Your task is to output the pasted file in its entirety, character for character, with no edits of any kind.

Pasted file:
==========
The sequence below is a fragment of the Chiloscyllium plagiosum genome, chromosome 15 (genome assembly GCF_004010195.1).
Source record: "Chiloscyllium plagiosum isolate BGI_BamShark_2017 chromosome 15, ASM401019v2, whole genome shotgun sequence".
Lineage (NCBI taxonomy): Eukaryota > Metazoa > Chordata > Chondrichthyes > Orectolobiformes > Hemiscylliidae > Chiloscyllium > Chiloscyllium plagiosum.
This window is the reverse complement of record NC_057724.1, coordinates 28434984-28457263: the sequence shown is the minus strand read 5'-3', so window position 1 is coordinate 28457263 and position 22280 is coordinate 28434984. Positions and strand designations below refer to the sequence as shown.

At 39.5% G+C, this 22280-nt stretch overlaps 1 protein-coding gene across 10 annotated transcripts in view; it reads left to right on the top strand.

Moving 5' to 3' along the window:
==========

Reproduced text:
The sequence below is a fragment of the Chiloscyllium plagiosum genome, chromosome 15 (genome assembly GCF_004010195.1).
Source record: "Chiloscyllium plagiosum isolate BGI_BamShark_2017 chromosome 15, ASM401019v2, whole genome shotgun sequence".
Lineage (NCBI taxonomy): Eukaryota > Metazoa > Chordata > Chondrichthyes > Orectolobiformes > Hemiscylliidae > Chiloscyllium > Chiloscyllium plagiosum.
This window is the reverse complement of record NC_057724.1, coordinates 28434984-28457263: the sequence shown is the minus strand read 5'-3', so window position 1 is coordinate 28457263 and position 22280 is coordinate 28434984. Positions and strand designations below refer to the sequence as shown.

At 39.5% G+C, this 22280-nt stretch overlaps 1 protein-coding gene across 10 annotated transcripts in view; it reads left to right on the top strand.

Moving 5' to 3' along the window: